Daniel Singer’s logic is that of someone saying that the Green River Killer should not be remembered as a serial killer alone, but also as a man who used to distribute cookies to his neighbors during Christmas time.


| December 31, 2009 - 3:44 AM

I’m all in favour of teaching Marx, Engels, Lenin, Christopher Caudwell, Che Guevara, Frantz Fanon, Paulo Freire, Amilcar Cabral, Issa Shivji, Mzala (Jabulani Nxumalo), Thomas Sankara and the whole on-going flow of literature that we have.

Of course you must teach this.

Dr. Sylvia Wasson

| December 31, 2009 - 2:49 PM

There is a major difference between “teaching about” and “advocating for” a particular political theory.

I agree with “Domza” that competing ideas on ALL schools of thought—both past and present—ought to be legitimate topics of discussion in America’s classrooms. The National Association of Scholars has a solid record of supporting the free exchange of ideas. However, it also has a solid record of opposing “indoctrination.” It does so by exposing the many manifestations of the inculcation of “one-sided ideas” and “trends” (e.g. diversity, sustainability, etc.)in today’s academy.

The NAS is not “afraid” of ideas being taught, let alone being discussed. It does, however, insist that such discussion—in the tradition of American liberty and
Freedom of Speech—be unfettered, open, and free of bias.

The NAS is a beacon of hope in dark times in higher education. I am immensely proud to be one of its members.


| January 01, 2010 - 5:01 AM

Paulo Freire (invariably identified in the third-party literature as a Christian, by the way) and the school of critical pedagogy that he founded, of which Peter McLaren is the best-known exponent in the world today, focuses on precisely this problem of which you have written, more than any other problem, Dr Sylvia.

In Freire’s “The Pedagogy of the Oppressed”, the “banking theory of education” (a.k.a. “bucket-and-tap”) is strenuously opposed. Also opposed is the cocooning of the classroom away from the oppression evident in the world. Withal, Freire presents a morality aimed towards the restoration of the historical human subject, as an individual and as a socially-co-operating individual.

We all arrive with our preconceptions, but for all Peter McLaren’s personal devotion to Che Guevara, as it may be, it is he, and not you, that has a credible worked-out theory of how not to impose his ideas, and exactly why it is hopeless and counter-productive to impose such preconceived ideas.

It is Freire who has actually charted the “major difference” that you identify between “teaching about” and “advocating for”. It is Freire who describes the traps and pitfalls that await the well-intentioned. It is Freire who has designed a pedagogical practice with proven capability of cultivating freedom. Peter McLaren is above all Freire’s prophet, which is to say a prophet of honesty and morality in teaching and learning.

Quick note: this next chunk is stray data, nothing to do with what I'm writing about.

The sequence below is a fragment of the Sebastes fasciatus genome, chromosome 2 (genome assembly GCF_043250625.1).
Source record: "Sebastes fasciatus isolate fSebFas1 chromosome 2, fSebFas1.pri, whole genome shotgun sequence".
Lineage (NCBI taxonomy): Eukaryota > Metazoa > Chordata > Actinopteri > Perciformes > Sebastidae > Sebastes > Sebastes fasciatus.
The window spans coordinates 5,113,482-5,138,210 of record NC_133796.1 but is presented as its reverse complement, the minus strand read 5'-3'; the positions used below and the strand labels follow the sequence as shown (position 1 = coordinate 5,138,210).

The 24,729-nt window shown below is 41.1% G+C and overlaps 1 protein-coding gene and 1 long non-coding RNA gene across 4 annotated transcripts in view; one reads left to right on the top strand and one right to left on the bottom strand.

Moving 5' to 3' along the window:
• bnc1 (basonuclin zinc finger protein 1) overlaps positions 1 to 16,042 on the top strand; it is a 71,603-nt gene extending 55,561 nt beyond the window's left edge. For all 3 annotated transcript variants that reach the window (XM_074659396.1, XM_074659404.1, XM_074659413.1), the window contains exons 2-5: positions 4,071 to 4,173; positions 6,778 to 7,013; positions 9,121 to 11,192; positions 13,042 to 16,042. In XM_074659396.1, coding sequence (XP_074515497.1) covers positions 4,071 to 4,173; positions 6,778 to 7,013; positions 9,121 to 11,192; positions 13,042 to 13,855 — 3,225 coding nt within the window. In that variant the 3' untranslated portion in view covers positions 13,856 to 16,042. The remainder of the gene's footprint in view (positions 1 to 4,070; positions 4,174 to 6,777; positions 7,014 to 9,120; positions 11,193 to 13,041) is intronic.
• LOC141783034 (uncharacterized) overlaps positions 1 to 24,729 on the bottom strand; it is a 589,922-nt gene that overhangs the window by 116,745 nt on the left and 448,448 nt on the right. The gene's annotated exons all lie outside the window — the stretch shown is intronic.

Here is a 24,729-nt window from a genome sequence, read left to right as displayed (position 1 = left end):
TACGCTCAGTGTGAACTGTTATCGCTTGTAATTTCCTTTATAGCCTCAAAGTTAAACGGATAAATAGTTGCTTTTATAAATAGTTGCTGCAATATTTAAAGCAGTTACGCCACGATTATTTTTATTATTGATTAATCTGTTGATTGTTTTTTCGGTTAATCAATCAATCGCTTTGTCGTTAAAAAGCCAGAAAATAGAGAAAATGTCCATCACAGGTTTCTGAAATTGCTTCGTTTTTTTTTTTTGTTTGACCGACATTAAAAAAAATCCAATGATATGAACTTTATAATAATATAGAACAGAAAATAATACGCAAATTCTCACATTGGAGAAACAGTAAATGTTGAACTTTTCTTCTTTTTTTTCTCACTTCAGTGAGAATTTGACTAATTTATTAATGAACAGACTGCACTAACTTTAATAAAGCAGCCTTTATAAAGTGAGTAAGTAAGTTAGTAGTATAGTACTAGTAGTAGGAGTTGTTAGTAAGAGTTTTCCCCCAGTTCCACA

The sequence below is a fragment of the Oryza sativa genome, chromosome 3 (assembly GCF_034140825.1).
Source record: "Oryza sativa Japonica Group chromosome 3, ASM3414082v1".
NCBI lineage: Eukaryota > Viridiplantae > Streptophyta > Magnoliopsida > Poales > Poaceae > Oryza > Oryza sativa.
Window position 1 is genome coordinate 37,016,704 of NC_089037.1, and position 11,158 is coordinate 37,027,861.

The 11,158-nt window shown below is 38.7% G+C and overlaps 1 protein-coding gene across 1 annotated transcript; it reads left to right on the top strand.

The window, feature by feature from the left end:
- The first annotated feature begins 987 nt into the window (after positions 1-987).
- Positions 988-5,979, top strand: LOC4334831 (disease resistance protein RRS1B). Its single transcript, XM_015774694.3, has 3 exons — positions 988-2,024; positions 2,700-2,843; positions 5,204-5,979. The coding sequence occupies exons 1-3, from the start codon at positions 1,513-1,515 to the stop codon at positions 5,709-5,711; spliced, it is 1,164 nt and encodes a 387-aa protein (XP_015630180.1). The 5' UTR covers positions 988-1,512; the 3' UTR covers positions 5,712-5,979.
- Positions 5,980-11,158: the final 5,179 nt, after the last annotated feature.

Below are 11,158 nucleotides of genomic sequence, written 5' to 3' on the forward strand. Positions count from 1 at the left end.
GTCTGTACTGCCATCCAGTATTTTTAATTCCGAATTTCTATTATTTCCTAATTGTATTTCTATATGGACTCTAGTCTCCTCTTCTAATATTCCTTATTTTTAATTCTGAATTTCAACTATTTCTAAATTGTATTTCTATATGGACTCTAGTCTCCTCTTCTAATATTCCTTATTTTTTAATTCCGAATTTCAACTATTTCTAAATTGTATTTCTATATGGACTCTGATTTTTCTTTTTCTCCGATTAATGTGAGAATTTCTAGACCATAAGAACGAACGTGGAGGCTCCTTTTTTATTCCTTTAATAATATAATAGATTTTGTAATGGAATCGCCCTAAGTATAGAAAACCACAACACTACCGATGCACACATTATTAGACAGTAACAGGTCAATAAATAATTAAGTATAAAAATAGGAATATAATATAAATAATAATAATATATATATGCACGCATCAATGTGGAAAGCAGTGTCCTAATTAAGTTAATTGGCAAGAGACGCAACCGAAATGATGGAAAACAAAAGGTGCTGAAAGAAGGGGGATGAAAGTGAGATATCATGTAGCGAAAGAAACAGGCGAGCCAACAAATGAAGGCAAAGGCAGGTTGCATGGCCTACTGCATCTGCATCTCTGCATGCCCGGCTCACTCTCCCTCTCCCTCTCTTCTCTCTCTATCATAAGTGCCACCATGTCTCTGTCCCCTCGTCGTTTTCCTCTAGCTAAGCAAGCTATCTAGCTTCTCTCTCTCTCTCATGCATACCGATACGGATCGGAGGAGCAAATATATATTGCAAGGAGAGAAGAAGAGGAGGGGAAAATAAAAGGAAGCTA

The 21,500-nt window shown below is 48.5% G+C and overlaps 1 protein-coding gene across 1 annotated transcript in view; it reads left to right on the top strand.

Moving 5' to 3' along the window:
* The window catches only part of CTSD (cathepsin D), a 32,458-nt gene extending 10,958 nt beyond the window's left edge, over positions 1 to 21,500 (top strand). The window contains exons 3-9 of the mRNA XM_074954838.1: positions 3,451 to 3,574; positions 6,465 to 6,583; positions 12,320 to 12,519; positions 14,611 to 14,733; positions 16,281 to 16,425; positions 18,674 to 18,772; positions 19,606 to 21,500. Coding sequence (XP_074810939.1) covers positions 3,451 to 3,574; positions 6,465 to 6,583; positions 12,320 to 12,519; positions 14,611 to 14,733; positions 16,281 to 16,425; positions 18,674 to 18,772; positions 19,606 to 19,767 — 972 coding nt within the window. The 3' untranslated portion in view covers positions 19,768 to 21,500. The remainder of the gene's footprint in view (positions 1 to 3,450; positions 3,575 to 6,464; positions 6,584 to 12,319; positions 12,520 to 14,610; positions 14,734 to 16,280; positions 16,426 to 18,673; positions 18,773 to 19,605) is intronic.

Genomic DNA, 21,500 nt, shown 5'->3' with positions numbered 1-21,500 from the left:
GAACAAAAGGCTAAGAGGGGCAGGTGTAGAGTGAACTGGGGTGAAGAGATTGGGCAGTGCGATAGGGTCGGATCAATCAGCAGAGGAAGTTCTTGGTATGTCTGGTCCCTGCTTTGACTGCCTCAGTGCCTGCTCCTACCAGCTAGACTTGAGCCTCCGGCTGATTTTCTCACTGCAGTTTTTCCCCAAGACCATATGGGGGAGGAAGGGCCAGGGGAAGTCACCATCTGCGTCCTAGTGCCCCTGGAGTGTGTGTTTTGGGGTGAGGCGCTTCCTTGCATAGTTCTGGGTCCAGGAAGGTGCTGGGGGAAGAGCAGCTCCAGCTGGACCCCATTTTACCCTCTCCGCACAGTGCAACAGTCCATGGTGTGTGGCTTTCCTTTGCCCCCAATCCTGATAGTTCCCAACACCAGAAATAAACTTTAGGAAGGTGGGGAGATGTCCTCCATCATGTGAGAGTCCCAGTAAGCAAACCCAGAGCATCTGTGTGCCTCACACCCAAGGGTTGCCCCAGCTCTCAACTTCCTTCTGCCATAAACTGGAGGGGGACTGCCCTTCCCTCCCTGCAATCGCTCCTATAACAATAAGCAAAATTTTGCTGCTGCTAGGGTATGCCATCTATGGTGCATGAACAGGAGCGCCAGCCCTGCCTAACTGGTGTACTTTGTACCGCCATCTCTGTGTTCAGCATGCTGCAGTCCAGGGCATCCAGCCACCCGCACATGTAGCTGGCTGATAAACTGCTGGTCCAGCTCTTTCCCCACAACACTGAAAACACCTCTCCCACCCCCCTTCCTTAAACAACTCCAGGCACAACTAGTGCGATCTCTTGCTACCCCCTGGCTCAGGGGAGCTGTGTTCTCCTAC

Peter can answer for himself, but I would expect him to confirm the principle that you, as a student or as a teacher can take or leave his feelings about Che Guevara, Marx and Lenin, but you can’t do without critical pedagogy if you want to be dealing with the oppressed (which is to say, with the greater part of humanity).

The fact that Peter McLaren wears his preferences on his sleeve is part of the method. Likewise, in my Freirean practice, I come to it as myself, with all of my pre-existing judgments, which I do not impose, and in that way I licence you and all others involved to do the same - to be yourselves.

Critical pedagogy is a dialogic form of pedagogy. There is no prescription, and there is no closure.

If I may quote a similar sentiment of Frantz Fanon’s: “There are no innocents, and there are no onlookers”.

Dr. Sylvia Wasson

| January 02, 2010 - 6:53 PM

Domza (Sir/Madam?):

Where to start?? I have long abandoned the illusion that academic admirers of the likes of Marx, Castro or Che Guevara are capable of engaging in an intellectually honest discourse regarding the true evils of Communism. And why should they bother?

Securely entrenched in tenured positions, and protected by their Constitutionally guaranteed right to Free Speech, they can safely espouse from behind their lacterns their sanitized version of Marxist/communist ideology—conveniently ignoring the horrors of its historical praxis. These horrors—may they be in the form of Castro’s “rat holes”, the Soviet Gulag, or any of the other murderous methods practiced by Communist regimes—are no less real than those of the Holocaust. And you would not deny the Holocaust, Domza, would you?

When I think of the face of Communism, I think of the face of Peter Fechter. He was the 18-year old who was shot to death by East German Guards in 1962 for attempting to jump across the Berlin Wall into the free West. He was the first victim of the repressive East German regime after the erection of the Wall a year earlier. I was thirteen at the time, a mere five years younger than Peter Fechter. I will always remember my father, pointing at our TV screen where this horrific scene played out live only a hundred miles from where Peter Fechter was actually dying an agonizing death. My father screamed: “Murderers, murderers!” Then he pulled me close, pointing his finger at our TV screen, and said, his voice trembling: “Look at this! Don’t you ever forget this! This is Communisim! This is the face of evil!”

So much for Frantz Fanon’s “there are no innocents.” Peter Fechter was one of the millions of innocents who perished under Communist regimes. And I never forgot. I never will!

And, lest you think that I am unfamiliar with “Critical Pedagogy”, I am not. The framework of my doctoral dissertation was “Critical Theory” (the Frankfurt School) and “Hermeneutics.” The only difference between you and me—a major difference, one might say—is that the more I read the works by Paolo Freire, Frantz Fanon, and yes, your “prophet” Peter McLaren, the more I came to value the American Constitution and the unique values and liberties it enshrines.

There is simply no excuse for the grand scale of the Communist tragedy.


| January 03, 2010 - 4:41 AM

I am afraid you are a bit prejudiced, Dr Sylvia.

Sylvia Wasson

| January 04, 2010 - 5:02 PM

Oh my, but I am hardly surprised. Let’s just agree to disagree.

Manuel Zapata

| January 10, 2010 - 7:08 PM

Dr. Wasson, there is no doubt in my mind that you won the debate against Mr./Ms./Mrs.? Domza. Your reply to Mr./Mrs./Mrs. Domza is the masterpiece of an extraordinary sane and logical mind. I would highly recommend to use it against the ever increasing liberal hordes who think Communismn is the answer to our problems and a panacea for humanity. With affection, your friend Manuel Zapata.